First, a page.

My brother Tom used to say someone should write about our family in the sense meaning he, or I, or Terry. Not that he was excluding the collective our as in our Pat, and our Mary, our Josie and our Maureen, our aunt Nancy. There’s enough to write about he’d say. We all lived through cataclysmic times. The great hunger of course long ago, and Thomas Wade and what he did, the world wars, the bravery and the shattered lives, crossing to England, the end of the second world war and then our arrival from one side of the Irish Sea to the other and back again.
Little did we know, when young, what the future would bring to our lives, unaware of our poverty, not looking ahead through those days of our minimal expectations, trying only to survive, looking for anything to ease the daily fears. We had no choice but to live through the years after that war, whole streets of brick rubble and burned timbers, ration cards, odd behaviors, strange attitudes, survivors knowing fear was over, the rain, and the cold, and being young, barely comprehending, beaten without reason, trying to survive, finding those things imprinting determination and resolve in me, adding to the other influences in my life, giving me a restlessness that has served me well.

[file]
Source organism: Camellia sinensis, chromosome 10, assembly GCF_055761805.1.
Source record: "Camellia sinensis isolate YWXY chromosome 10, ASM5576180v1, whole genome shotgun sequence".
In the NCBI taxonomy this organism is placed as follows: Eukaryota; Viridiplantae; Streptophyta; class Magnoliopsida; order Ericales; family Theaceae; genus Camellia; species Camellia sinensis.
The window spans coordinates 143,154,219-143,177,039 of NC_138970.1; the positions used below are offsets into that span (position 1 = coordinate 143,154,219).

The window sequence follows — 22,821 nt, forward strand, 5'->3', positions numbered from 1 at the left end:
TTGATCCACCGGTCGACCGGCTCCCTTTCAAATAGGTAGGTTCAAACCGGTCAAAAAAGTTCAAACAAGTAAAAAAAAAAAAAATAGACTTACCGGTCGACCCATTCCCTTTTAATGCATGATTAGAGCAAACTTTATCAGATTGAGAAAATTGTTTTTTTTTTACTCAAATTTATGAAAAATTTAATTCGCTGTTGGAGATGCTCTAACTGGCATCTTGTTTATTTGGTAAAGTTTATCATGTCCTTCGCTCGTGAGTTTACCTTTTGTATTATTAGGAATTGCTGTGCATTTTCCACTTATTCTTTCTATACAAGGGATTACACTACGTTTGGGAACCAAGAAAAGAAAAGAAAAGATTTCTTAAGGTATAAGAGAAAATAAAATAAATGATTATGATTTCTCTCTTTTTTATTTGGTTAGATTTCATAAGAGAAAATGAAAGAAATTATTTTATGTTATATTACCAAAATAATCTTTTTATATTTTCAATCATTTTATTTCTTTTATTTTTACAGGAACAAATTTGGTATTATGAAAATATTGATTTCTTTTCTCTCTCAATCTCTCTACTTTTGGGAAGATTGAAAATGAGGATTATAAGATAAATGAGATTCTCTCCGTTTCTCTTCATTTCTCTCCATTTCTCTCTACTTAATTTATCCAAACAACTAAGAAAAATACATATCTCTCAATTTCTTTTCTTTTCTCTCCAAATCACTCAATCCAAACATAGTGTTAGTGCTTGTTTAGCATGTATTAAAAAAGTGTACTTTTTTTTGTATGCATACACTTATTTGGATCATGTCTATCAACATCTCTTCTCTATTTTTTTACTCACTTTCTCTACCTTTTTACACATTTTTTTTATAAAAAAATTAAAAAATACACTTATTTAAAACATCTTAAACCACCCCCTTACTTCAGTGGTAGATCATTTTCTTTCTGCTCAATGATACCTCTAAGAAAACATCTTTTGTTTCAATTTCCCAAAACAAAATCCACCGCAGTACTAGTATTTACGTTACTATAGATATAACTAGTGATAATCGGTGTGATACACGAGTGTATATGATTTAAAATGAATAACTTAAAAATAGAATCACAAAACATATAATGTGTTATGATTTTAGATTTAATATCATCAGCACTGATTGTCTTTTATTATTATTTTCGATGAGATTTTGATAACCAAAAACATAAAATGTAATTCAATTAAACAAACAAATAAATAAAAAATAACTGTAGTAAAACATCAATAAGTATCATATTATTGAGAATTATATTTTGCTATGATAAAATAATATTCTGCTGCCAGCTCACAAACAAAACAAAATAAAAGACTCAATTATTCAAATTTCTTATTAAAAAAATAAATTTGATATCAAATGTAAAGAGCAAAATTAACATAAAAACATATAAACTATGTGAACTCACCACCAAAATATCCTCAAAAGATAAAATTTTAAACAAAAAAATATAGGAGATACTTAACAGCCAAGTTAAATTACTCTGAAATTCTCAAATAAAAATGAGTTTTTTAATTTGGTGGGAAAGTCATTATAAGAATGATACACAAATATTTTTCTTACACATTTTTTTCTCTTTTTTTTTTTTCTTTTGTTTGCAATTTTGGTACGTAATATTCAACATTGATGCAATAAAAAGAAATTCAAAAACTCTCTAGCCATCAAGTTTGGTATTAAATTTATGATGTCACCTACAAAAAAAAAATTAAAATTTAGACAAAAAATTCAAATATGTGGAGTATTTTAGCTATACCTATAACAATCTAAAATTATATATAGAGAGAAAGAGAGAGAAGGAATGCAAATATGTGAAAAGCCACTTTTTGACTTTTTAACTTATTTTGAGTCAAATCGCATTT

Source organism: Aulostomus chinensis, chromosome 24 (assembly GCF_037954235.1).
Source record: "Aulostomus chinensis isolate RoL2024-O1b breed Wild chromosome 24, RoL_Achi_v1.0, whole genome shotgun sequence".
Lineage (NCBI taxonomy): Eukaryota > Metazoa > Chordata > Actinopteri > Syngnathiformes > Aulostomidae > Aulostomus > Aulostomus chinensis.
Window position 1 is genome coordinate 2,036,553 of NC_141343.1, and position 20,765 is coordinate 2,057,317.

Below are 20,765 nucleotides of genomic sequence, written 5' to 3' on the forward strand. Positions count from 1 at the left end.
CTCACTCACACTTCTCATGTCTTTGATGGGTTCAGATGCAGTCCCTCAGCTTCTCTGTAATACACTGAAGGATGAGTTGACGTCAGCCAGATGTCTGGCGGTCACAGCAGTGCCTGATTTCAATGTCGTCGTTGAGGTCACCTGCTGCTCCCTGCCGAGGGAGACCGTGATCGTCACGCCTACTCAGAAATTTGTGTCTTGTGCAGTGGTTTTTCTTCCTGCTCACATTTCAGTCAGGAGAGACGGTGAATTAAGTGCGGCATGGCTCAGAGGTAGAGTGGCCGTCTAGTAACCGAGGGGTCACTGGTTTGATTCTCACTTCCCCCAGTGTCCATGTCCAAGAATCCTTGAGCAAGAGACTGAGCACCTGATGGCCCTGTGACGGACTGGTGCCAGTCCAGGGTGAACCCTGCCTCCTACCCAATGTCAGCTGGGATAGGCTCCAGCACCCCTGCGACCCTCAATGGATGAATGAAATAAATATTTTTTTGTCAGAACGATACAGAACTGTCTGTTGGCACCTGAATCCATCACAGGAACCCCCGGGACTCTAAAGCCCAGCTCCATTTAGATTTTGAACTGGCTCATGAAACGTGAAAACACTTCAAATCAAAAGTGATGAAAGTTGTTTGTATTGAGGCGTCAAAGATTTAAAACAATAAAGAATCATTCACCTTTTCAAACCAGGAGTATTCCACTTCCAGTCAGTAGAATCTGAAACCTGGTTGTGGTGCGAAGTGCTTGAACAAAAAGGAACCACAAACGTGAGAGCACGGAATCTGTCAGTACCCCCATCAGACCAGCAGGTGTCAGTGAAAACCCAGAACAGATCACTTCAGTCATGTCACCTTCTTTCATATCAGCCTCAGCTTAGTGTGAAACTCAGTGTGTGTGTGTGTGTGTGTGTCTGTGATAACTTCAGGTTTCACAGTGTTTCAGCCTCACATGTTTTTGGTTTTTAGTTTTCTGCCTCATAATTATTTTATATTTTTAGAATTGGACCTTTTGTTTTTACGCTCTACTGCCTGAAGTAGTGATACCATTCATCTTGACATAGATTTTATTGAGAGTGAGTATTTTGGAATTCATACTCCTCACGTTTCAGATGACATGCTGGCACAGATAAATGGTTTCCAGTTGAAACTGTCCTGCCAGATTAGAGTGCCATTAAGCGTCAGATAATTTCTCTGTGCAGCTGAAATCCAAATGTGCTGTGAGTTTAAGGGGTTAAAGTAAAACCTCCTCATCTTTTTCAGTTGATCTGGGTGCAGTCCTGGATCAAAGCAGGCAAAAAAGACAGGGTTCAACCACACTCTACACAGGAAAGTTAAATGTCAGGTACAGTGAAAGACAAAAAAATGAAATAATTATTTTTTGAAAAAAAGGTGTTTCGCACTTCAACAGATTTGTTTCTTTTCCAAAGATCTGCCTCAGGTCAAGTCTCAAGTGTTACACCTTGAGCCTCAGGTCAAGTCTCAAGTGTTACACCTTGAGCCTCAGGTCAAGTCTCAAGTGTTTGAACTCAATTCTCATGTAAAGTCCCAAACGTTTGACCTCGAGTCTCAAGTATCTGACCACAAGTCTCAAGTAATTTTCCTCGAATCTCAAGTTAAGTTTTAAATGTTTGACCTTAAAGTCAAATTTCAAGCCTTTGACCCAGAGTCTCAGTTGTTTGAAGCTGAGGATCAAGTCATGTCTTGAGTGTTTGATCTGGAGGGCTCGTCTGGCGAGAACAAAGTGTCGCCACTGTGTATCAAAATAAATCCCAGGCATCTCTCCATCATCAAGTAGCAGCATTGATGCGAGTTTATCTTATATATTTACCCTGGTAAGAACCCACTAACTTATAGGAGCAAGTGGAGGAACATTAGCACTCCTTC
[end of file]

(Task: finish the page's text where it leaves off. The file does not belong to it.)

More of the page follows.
Adversity can be the oddest thing. In some, when encountered young, it can provoke defiance. In the case of violent drunken households it stimulates the urge to survive, to run away, to seek another pathway. It is a two edged sword. For some it is eternal despair. For others it can be a jolt to intelligence and thinking, an opportunity to move on.
I was born at 21 Mill Street West in Stockton-on-Tees. It is an irony of the modern age that a photograph of that humble house exists today in the archives of Stockton Public Library so that at any time I can go online and look and see the house just before it was demolished, seeing in that picture the window at which my Saxon grandmother sat waiting for me, in the room where I learned to read, beside the alleyway where I played, below the room where I was born.